In a business organization, the marketing team is responsible for cultivating the brand/product/service messaging, determining (and optimizing) the best channels to get that message out to the world, and generating interest from prospective customers. Ultimately, their success (like their counterparts on the sales side) is measured by revenue growth — are we getting a good return on our marketing dollar investment, in the form of new business generation?
Talent Acquisition, though not as fortunate as marketing to be a profit center, operates in a very similar way. Recruiting leaders are tasked with distributing the message (employer brand, job postings, etc.) to their target buyers (candidates) using the most productive channels (sourcing, resume databases, job boards, etc.) A successful recruiter finds great candidates, converts them into applicants, and works to “close” them into new hires (employees) for the company.
Marketing focus on the top end of the funnel — the lead generation and conversion. Digital marketers must craft compelling content to drive traffic (via search and social) to landing pages and “convert” the traffic into leads. Talent Acquisition teams, in most cases, must do the same, so lead generation, or, in this case, candidate generation, is always a top priority, and a good recruiting leader can never have enough sources of candidates for the pipeline.
In most cases, the funnel starts with awareness – getting the word out to the largest potential pool of candidates as possible. Organizations can do this a number of ways. Job boards have been the primary platform for broadcasting but seem to be increasingly ineffective and noisy, so recruiting leaders have had to start thinking about strategic and innovative ways to get the word out.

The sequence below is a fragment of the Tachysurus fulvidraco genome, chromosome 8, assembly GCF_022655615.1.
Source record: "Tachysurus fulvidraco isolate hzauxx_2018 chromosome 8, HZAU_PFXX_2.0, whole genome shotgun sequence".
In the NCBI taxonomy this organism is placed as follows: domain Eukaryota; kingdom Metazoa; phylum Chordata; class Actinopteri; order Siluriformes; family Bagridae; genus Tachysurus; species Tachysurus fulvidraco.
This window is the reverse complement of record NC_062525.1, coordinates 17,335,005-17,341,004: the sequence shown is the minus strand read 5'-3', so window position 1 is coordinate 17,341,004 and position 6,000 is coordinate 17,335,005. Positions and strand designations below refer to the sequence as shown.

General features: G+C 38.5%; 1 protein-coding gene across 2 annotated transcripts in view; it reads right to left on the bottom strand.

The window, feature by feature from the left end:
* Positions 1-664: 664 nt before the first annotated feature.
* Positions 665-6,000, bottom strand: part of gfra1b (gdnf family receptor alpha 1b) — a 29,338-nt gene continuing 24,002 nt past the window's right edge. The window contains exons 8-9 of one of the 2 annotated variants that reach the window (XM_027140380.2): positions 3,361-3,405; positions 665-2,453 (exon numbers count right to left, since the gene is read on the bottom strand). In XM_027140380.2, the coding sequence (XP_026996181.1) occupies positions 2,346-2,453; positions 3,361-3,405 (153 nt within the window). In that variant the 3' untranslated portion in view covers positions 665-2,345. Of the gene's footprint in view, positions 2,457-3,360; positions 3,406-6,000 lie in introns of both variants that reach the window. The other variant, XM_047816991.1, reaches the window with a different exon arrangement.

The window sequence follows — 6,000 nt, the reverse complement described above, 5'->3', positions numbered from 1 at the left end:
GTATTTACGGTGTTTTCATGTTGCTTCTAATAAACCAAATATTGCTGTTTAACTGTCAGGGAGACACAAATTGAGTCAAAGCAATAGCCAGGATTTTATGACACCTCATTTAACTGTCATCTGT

Many have turned to sourcing tools like LinkedIn, or a candidate sourcing service that handles the initial outbound messaging and attraction. Employee referral programs and employee referral software can be useful here too, especially ones that include a social sharing component (where employees can easily post job openings and career-related content to their social media feeds).
Once the word is out, recruiters must turn their attention to conversion metrics — how many (qualified) candidates actually show up and apply. Optimized career sites have evolved to help in this area; legacy applicant tracking system are notoriously lousy at applicant experience, often making prospective candidates jump through hoops just to share their resume. A simplified method of conversion (a few form fields, not much else) helps to increase the number of interested into the number of actual applicants.
Once you’ve got candidates converted through your career site/ATS, it’s up to your recruiters to do the heavy lifting, engaging and building relationships directly with the candidate. This part of the process, often referred to as “candidate experience”, can often make or break the engagement, and your recruiters have their hands full as they have to navigate through interview scheduling, finicky hiring managers and operational compliance issues.
At the bottom of the funnel lives the offer stage – the recruiting equivalent of a sales proposal. Effective sales teams measure themselves on their “closed/lost” and “closed/won” ratios in their CRM system, do you do the same with your candidate offers in your ATS? A trend of rejected offers may reflect on a poor candidate experience, the wrong kinds of leads (candidates), or some operational deficiencies (often tied to lower-than-market compensation).
Regardless of how talent acquisition leaders structure their candidate funnels, the more they can think like marketers, the more efficient their talent acquisition strategy will be. “Upskilling” is one of the more popular enterprise terms these days, as companies seek to find ways to improve upon the skill base of their existing employees. Taking a queue from that emerging trend, it would behoove TA leaders to invest time working with and learning the marketing side of their business, and find ways to translate some of those learnings to the recruiting side of the house.